The shady politics of urban greening


Glare alone creates the long shadows of Los Angeles. So squinting was inevitable when the city announced the appointment of arborist Rachel Malarich as its “first-ever” forest officer. According to the announcement by Mayor Eric Garcetti, as part of the administration’s Green New Deal, the new forest officer will plant 90,000 new trees in two years. These in turn are expected to provide 61 million square feet of shade in underserved areas.

Glare defines Los Angeles. So squinting was inevitable when the city announced the appointment of arborist Rachel Malarich as its “first-ever” forest officer. Her job, part of the city’s Green New Deal, is to plant 90,000 trees in the next two years. Creation of an estimated 61.3 million square feet of new shade in tree-poor communities is to be done just as the city weans itself from half of its imported water, with a lion’s share of …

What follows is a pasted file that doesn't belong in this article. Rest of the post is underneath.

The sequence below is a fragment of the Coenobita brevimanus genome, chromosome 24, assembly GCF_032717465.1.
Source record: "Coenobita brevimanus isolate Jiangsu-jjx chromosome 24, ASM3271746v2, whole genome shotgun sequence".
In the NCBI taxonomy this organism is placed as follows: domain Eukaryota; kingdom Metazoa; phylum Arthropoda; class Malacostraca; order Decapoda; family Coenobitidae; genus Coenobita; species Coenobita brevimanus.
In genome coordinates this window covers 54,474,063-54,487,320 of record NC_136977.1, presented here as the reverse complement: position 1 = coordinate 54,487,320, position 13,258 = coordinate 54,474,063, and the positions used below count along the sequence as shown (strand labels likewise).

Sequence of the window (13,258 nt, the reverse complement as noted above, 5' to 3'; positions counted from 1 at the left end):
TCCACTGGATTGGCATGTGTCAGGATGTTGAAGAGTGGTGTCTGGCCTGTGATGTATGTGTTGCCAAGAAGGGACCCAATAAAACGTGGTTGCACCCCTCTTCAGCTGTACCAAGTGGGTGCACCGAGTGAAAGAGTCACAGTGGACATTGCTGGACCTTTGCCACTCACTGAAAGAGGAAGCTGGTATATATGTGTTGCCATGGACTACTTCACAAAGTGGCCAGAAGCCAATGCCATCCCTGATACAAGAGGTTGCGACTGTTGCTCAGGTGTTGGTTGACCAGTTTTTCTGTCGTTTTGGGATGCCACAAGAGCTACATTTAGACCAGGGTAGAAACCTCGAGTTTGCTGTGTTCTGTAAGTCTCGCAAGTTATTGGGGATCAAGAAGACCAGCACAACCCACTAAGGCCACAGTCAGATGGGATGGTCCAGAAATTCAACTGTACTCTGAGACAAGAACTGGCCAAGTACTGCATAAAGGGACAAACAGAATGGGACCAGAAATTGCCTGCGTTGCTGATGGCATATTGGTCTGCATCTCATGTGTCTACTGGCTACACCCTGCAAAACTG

Starve the lawn, not the tree

Well-intentioned reductions in lawn irrigation to conserve water can have catastrophic consequences for LA's urban canopy. The Urban Forestry Council and Barbara Eisenstein have the 411 for progressive tree care.

State of the Climate 2012

2012 marked the warmest year on record for the contiguous United States

‘Red states’ also red on drought map

Drought and dust across the Great Plains demand that science trump politics as the GOP conducts its 2012 election post-mortem

Drought and dust

According to NASA, portions of Interstate 35 in Kansas and Oklahoma, as well as Interstate 80 in Wyoming, had to be shut down due to accidents and poor visibility. Click on the photo for the full resolution image and text from the Earth Observatory.

“Parched by months of drought and searing heat, the Great Plains of the United States endured a widespread dust storm in mid-October 2012,” reports NASA’s Earth Observatory. “Severe winds blew soil and sediment across hundreds of miles, closing highways and reminding longtime residents of the Dust Bowl years of the 1930s and the severe dust storms of the 1950s.”

 

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